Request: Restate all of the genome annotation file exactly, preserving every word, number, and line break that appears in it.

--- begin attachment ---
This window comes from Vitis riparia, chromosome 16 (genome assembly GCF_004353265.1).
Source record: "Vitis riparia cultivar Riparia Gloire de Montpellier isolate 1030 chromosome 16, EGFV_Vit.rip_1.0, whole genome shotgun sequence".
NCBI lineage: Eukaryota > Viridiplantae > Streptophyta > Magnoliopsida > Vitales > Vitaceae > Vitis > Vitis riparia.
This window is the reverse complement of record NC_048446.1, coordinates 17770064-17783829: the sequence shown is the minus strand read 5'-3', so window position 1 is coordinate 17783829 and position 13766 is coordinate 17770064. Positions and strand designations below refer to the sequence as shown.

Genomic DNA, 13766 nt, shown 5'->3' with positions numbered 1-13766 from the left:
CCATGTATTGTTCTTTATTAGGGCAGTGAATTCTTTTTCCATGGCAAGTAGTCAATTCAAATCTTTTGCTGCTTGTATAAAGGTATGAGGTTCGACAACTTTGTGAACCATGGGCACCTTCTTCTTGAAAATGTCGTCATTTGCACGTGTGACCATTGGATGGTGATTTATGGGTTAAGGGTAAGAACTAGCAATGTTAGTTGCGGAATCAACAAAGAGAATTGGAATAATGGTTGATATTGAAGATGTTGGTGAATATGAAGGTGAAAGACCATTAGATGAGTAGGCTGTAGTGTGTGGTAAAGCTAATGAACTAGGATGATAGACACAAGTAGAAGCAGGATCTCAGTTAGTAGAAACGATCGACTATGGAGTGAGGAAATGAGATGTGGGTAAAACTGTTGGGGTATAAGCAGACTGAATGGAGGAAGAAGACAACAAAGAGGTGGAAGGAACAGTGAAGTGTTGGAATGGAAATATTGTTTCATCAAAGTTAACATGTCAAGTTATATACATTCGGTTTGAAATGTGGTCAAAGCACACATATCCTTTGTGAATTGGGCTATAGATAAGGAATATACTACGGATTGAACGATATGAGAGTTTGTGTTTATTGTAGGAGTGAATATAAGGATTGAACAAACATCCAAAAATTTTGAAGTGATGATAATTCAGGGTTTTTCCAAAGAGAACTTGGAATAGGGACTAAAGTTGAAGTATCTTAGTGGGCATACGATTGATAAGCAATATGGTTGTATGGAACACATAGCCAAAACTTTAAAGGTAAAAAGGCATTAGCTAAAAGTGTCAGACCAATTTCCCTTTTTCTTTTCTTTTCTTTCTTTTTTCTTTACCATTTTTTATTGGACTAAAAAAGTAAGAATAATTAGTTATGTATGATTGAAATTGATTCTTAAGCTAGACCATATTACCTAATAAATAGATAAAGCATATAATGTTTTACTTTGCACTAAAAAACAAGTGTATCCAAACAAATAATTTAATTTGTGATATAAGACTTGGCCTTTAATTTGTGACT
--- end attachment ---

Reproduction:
This window comes from Vitis riparia, chromosome 16 (genome assembly GCF_004353265.1).
Source record: "Vitis riparia cultivar Riparia Gloire de Montpellier isolate 1030 chromosome 16, EGFV_Vit.rip_1.0, whole genome shotgun sequence".
NCBI lineage: Eukaryota > Viridiplantae > Streptophyta > Magnoliopsida > Vitales > Vitaceae > Vitis > Vitis riparia.
This window is the reverse complement of record NC_048446.1, coordinates 17770064-17783829: the sequence shown is the minus strand read 5'-3', so window position 1 is coordinate 17783829 and position 13766 is coordinate 17770064. Positions and strand designations below refer to the sequence as shown.

Genomic DNA, 13766 nt, shown 5'->3' with positions numbered 1-13766 from the left:
CCATGTATTGTTCTTTATTAGGGCAGTGAATTCTTTTTCCATGGCAAGTAGTCAATTCAAATCTTTTGCTGCTTGTATAAAGGTATGAGGTTCGACAACTTTGTGAACCATGGGCACCTTCTTCTTGAAAATGTCGTCATTTGCACGTGTGACCATTGGATGGTGATTTATGGGTTAAGGGTAAGAACTAGCAATGTTAGTTGCGGAATCAACAAAGAGAATTGGAATAATGGTTGATATTGAAGATGTTGGTGAATATGAAGGTGAAAGACCATTAGATGAGTAGGCTGTAGTGTGTGGTAAAGCTAATGAACTAGGATGATAGACACAAGTAGAAGCAGGATCTCAGTTAGTAGAAACGATCGACTATGGAGTGAGGAAATGAGATGTGGGTAAAACTGTTGGGGTATAAGCAGACTGAATGGAGGAAGAAGACAACAAAGAGGTGGAAGGAACAGTGAAGTGTTGGAATGGAAATATTGTTTCATCAAAGTTAACATGTCAAGTTATATACATTCGGTTTGAAATGTGGTCAAAGCACACATATCCTTTGTGAATTGGGCTATAGATAAGGAATATACTACGGATTGAACGATATGAGAGTTTGTGTTTATTGTAGGAGTGAATATAAGGATTGAACAAACATCCAAAAATTTTGAAGTGATGATAATTCAGGGTTTTTCCAAAGAGAACTTGGAATAGGGACTAAAGTTGAAGTATCTTAGTGGGCATACGATTGATAAGCAATATGGTTGTATGGAACACATAGCCAAAACTTTAAAGGTAAAAAGGCATTAGCTAAAAGTGTCAGACCAATTTCCCTTTTTCTTTTCTTTTCTTTCTTTTTTCTTTACCATTTTTTATTGGACTAAAAAAGTAAGAATAATTAGTTATGTATGATTGAAATTGATTCTTAAGCTAGACCATATTACCTAATAAATAGATAAAGCATATAATGTTTTACTTTGCACTAAAAAACAAGTGTATCCAAACAAATAATTTAATTTGTGATATAAGACTTGGCCTTTAATTTGTGACT